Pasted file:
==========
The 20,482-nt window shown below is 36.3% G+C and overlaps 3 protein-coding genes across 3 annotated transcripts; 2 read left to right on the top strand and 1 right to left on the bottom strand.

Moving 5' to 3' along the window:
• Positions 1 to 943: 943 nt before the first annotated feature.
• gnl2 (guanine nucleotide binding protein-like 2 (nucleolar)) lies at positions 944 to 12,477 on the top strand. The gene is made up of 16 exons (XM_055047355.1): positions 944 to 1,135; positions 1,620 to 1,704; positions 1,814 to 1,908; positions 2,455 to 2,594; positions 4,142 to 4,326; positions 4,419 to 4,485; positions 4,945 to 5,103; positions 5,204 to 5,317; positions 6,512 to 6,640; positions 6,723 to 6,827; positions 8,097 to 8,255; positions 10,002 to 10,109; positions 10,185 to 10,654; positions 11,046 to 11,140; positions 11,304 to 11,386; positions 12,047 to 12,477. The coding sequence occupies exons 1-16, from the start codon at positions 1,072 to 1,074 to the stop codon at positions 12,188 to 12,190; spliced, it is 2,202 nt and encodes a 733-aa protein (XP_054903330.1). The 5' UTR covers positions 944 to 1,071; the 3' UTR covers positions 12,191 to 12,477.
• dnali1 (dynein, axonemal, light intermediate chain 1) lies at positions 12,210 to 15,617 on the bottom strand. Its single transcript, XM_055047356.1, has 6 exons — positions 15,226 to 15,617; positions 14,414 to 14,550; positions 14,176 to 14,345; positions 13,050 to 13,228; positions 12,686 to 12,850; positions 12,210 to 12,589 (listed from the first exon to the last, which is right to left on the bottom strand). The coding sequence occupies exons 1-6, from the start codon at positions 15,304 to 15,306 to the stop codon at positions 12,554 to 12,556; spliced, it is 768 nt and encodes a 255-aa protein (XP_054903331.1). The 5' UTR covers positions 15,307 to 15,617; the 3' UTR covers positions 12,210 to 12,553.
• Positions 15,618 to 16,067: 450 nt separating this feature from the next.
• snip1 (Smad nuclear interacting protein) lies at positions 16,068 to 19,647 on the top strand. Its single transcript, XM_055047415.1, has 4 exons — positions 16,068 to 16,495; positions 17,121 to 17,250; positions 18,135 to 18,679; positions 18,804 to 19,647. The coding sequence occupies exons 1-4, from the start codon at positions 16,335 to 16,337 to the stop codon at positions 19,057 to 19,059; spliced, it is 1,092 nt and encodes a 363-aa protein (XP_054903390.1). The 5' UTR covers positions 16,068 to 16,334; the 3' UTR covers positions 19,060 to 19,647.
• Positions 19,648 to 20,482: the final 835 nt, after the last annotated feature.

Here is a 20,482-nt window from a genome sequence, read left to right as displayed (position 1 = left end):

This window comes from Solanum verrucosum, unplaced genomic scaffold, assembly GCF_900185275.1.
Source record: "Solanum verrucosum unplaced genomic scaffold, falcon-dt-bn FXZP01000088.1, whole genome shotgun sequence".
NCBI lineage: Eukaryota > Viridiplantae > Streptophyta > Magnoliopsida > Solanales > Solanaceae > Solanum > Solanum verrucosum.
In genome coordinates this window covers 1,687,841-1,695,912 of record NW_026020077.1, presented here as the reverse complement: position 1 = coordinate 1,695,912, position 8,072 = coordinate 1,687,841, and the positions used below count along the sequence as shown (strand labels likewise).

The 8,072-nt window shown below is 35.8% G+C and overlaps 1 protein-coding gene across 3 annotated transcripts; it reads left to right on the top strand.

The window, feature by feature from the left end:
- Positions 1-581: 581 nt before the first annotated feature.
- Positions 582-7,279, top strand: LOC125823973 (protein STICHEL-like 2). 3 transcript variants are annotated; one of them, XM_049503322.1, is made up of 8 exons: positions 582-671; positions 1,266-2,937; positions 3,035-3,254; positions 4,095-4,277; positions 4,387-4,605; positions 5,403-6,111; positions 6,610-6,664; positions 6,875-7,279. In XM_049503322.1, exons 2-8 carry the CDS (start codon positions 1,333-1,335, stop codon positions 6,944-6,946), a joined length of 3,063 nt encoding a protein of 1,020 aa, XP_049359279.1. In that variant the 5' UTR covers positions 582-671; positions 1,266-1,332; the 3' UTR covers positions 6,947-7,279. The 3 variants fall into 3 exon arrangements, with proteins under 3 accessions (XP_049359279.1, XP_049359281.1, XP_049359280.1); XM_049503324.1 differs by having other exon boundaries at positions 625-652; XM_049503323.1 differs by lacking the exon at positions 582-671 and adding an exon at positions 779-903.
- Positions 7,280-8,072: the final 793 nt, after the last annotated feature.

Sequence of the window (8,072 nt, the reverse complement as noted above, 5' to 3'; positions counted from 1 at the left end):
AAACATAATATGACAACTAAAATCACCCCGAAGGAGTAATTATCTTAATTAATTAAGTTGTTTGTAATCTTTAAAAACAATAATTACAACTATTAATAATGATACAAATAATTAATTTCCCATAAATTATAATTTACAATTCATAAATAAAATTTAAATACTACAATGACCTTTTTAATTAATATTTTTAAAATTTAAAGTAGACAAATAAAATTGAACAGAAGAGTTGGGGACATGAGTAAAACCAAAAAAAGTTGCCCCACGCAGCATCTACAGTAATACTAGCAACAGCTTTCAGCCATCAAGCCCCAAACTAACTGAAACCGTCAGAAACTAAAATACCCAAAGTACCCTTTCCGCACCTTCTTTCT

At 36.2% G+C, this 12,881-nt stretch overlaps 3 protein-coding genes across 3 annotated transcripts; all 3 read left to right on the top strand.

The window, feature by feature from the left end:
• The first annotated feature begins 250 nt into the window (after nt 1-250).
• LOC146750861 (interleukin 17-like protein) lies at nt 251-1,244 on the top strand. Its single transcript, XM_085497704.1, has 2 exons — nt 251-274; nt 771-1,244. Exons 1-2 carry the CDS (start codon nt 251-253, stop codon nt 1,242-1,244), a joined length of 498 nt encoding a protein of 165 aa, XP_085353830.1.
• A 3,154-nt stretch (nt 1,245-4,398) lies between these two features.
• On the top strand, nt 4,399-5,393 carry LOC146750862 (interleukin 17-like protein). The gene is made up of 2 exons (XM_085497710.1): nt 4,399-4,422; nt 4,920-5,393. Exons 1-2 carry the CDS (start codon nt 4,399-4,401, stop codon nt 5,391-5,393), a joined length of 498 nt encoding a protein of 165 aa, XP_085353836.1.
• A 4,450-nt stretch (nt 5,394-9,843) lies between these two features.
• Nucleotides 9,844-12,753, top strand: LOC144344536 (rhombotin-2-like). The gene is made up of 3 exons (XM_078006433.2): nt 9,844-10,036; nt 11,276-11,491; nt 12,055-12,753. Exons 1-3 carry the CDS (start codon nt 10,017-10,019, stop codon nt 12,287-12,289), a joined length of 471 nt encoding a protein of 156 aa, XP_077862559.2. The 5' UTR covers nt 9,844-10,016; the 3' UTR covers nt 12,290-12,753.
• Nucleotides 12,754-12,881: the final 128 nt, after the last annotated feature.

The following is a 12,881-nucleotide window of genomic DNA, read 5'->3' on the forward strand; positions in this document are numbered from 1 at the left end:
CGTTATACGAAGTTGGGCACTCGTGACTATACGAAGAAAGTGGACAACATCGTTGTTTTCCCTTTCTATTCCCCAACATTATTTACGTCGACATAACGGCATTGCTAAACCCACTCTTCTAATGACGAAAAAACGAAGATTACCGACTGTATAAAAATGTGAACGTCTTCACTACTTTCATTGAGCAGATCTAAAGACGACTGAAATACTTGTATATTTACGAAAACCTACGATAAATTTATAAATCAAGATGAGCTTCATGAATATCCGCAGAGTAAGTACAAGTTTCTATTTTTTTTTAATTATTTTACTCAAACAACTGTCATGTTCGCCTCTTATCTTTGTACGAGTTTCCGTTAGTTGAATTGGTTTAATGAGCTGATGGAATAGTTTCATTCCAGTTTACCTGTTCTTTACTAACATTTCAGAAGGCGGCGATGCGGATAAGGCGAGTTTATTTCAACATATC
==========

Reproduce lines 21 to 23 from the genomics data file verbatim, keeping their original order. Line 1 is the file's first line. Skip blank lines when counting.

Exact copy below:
At 36.2% G+C, this 12,881-nt stretch overlaps 3 protein-coding genes across 3 annotated transcripts; all 3 read left to right on the top strand.

The window, feature by feature from the left end:
• The first annotated feature begins 250 nt into the window (after nt 1-250).